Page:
Dr. Elliott’s team is currently examining an enzyme, which they believe to be involved in the mutation processes of gene duplication and amplification. In addition, the group is also studying the mechanisms behind large deletions of DNA. According to Dr. Elliott, her favorite part about working in the laboratory with her students is their unrelenting enthusiasm.

“They get excited about everything which really reminds me of why I love what I do,” she says. “They get excited about learning how to wash dishes the right way or learning how to make the plates that the bacteria grow in, let alone when you actually get new experimental results. It helps me rediscover my joy for science every time I interact with them.”  One of the ways that Dr. Elliot not only rediscovers her own enthusiasm, but inspire it in others it by being a mentor in TCNJ’s MUSE (Mentored Undergraduate Summer Experience) program.  This is something that she has done the past several summers. Dr. Elliot mentors her students beyond lab, as they do everything from bake science-themed cookies for the departmental barbecue to filming music videos that change the words to the song “YMCA” to relate it to science.

For example, Dr. Elliott served as a mentor to biology major Kathryn Bellissimo, who conducted research as part of TCNJ’s Mentored Undergraduate Summer Experience.  Bellissimo says one of her favorite aspects of Dr. Elliott’s teaching practice is her love for the subject: “One time during MUSE, I showed her the results of an experiment I had been working on and she literally jumped up and down because it worked. Her enthusiasm for science is really enjoyable and contagious!”

Biology major Elena Aversa, who was also mentored by Dr. Elliott in MUSE, would agree with her lab mate. “Dr. Elliott makes her students very comfortable right away and makes you feel like your place in the lab is important,” she notes.

Kathryn T. ElliottBetween working with her students in the classroom and in the laboratory, Dr. Elliott reflects on the joy and importance of science being a truly collaborative field. “I know when I was an undergraduate student, I didn’t think I wanted to go into science at first because I thought it was an old white man in a white lab coat with glasses looking into a microscope and not talking to anybody all day, and I’ve learned that science is really social. A big part of what I enjoy about my students is the social environment in the lab where I go in and somebody is doing an experiment but they’re chatting with someone else and someone else is cracking a joke.”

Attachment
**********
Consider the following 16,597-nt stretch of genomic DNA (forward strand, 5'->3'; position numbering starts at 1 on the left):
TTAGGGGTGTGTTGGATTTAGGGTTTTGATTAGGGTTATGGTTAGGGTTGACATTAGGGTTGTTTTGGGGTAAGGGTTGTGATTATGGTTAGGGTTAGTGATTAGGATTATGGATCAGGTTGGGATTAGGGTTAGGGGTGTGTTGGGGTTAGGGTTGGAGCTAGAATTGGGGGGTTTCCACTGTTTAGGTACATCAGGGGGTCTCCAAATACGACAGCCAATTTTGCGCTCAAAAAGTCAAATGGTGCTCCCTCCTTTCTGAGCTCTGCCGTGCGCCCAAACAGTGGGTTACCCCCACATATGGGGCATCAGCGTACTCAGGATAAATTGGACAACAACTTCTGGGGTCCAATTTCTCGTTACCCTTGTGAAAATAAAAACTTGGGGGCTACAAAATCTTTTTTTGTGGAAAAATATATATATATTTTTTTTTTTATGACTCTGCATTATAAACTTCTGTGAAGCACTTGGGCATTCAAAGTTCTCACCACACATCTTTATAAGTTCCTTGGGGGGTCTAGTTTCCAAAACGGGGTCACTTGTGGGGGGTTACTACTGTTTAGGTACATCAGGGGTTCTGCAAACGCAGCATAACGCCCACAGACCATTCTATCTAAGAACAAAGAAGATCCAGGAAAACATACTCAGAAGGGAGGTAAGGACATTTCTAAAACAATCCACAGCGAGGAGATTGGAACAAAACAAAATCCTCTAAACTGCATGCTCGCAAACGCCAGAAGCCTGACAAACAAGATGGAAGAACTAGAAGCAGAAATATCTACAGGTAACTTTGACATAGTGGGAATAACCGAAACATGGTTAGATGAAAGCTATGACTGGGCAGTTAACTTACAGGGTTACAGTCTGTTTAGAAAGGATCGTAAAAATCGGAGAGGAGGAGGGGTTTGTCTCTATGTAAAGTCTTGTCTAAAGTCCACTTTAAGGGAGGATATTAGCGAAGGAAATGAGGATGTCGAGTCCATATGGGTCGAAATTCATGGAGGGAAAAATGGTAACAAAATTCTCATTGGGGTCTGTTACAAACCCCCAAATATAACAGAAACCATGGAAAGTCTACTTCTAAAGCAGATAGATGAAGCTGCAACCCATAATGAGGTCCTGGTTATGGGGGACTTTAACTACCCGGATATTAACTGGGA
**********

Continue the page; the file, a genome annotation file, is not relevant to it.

In addition to her work in the classroom, Dr. Elliott is the faculty adviser of Beta Beta Beta (Tri-Beta), the national honor society for biological studies. “What has been really exciting for me about that organization is their commitment to service, and that’s not necessarily true of every chapter of Tri-Beta, but our chapter really emphasizes it. I think it’s great that it comes from the students. [Along with] tutoring in local elementary schools, they’ve really tried to think about how to give back to the community with the Ecology Trail, Darwin Day Bake Sale, Halloween slime-making with kids at the Trenton Area Soup Kitchen, and coordinating TCNJ’s campus-wide, science-themed meal event — Tasting the Tree of Life: Exploring Biodiversity through Cuisine

With so much already accomplished in her career as a teacher-scholar, it’s easy to wonder: What’s next for Dr. Elliott? “I would love to teach some biology courses earlier in the curriculum,” she says. “That would be an opportunity to really help the students who are first setting foot here and get them excited about biology.”

When she isn’t collaborating with her students in the laboratory and in the classroom, Dr. Elliott enjoys relaxing with some light reading, experimenting in the kitchen when cooking for her family, and spending time with her daughter.

But Dr. Elliott’s work in the laboratory is never complete. “One of the great things about science is that a good scientific research project creates more questions than it does answers. You answer a few questions, but then you end up with many more interesting questions that you can pursue, and it seems like every time we do an experiment, we have new things that we are curious about and that we want to answer. That’s part of what’s really exciting about science.”

– Jordan Virgil ’18 and Ally Marcino ‘17